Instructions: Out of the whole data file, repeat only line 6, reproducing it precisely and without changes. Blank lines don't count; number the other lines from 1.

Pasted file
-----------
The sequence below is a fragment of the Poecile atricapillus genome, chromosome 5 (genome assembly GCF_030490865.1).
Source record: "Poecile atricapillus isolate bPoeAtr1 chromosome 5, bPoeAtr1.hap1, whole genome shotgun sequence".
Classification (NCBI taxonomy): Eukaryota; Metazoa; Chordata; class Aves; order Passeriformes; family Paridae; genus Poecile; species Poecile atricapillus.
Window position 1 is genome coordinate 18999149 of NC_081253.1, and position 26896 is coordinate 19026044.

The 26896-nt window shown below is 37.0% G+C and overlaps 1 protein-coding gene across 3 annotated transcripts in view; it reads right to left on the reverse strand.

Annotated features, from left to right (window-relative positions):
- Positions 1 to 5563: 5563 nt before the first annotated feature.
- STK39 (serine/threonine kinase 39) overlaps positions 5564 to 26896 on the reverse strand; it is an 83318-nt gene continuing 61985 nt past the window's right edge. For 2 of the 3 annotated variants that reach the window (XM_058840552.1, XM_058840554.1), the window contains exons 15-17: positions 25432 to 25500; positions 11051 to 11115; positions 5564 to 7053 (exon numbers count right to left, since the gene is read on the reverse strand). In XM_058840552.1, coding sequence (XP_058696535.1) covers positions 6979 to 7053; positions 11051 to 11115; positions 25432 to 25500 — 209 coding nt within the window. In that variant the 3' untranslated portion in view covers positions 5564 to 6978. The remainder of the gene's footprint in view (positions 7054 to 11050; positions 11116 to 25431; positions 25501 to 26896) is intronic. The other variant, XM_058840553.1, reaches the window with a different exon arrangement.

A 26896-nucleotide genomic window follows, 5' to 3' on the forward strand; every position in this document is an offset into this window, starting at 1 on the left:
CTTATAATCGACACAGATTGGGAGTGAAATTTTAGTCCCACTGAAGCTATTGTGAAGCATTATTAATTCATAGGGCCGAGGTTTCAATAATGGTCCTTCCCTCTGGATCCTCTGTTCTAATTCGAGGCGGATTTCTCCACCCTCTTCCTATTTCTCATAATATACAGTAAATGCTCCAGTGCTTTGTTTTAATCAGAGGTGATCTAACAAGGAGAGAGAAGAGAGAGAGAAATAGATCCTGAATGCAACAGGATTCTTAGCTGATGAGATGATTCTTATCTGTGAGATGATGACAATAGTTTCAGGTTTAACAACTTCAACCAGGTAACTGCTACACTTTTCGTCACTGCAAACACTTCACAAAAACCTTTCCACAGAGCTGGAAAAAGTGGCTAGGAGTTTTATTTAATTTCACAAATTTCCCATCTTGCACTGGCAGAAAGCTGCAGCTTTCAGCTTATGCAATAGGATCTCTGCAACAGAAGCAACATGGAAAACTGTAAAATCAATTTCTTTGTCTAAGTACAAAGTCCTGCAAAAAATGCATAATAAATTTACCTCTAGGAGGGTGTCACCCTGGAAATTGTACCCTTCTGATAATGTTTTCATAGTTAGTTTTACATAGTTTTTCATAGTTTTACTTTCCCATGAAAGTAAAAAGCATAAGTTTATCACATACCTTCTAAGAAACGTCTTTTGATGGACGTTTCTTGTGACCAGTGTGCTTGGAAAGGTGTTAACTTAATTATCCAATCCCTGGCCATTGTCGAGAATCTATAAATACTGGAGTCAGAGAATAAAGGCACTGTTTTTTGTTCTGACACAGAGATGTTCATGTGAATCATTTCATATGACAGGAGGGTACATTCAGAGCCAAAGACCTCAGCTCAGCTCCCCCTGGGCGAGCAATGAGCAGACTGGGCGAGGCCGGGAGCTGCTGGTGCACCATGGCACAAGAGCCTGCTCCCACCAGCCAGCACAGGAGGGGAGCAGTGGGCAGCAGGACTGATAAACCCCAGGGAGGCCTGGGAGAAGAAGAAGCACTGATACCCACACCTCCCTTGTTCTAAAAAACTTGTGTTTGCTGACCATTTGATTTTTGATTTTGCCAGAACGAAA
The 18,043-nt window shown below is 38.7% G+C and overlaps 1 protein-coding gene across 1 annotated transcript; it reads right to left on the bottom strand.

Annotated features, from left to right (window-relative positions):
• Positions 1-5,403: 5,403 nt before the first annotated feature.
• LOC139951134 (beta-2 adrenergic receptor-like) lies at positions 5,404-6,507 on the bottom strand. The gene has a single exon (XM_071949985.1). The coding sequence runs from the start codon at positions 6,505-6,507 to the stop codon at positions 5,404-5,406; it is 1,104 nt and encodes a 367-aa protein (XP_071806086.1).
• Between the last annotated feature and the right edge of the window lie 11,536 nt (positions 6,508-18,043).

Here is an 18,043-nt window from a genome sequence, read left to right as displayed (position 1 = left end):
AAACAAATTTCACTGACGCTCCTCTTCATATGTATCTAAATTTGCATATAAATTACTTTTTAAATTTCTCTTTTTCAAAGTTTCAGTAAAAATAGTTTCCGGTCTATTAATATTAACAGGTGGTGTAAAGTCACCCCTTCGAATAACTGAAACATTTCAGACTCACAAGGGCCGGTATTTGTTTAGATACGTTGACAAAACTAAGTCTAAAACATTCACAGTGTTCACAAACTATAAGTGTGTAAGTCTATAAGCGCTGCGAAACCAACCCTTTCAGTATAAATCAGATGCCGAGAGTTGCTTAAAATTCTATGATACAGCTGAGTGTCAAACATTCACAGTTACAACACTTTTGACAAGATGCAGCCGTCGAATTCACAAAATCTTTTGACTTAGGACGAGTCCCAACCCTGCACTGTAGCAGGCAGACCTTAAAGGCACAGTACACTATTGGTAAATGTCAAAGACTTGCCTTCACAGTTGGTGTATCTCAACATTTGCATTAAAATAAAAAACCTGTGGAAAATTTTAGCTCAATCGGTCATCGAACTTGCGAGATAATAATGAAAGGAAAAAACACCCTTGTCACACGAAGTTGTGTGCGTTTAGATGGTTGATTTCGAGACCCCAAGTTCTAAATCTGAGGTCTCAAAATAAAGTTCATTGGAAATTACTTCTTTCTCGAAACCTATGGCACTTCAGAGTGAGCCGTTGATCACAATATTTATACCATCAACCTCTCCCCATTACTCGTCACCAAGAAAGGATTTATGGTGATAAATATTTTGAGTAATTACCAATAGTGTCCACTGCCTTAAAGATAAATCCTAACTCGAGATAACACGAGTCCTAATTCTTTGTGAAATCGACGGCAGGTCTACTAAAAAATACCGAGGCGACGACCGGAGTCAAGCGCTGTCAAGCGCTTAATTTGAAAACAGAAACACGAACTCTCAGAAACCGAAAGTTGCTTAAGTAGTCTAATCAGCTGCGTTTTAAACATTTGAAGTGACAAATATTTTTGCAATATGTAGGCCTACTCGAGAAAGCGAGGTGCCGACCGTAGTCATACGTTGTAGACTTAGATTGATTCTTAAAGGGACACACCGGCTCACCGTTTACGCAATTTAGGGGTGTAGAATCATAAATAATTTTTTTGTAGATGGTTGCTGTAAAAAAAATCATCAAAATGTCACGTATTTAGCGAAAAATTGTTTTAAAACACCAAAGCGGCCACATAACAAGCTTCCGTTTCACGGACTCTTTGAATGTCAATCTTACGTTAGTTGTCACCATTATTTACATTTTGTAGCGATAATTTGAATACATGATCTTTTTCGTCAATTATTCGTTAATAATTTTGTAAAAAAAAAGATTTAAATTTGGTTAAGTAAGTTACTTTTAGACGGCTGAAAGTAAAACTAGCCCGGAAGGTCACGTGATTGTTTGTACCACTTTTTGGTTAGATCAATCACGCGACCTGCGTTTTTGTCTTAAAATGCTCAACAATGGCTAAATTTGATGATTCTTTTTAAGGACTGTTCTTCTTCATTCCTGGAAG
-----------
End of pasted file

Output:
Annotated features, from left to right (window-relative positions):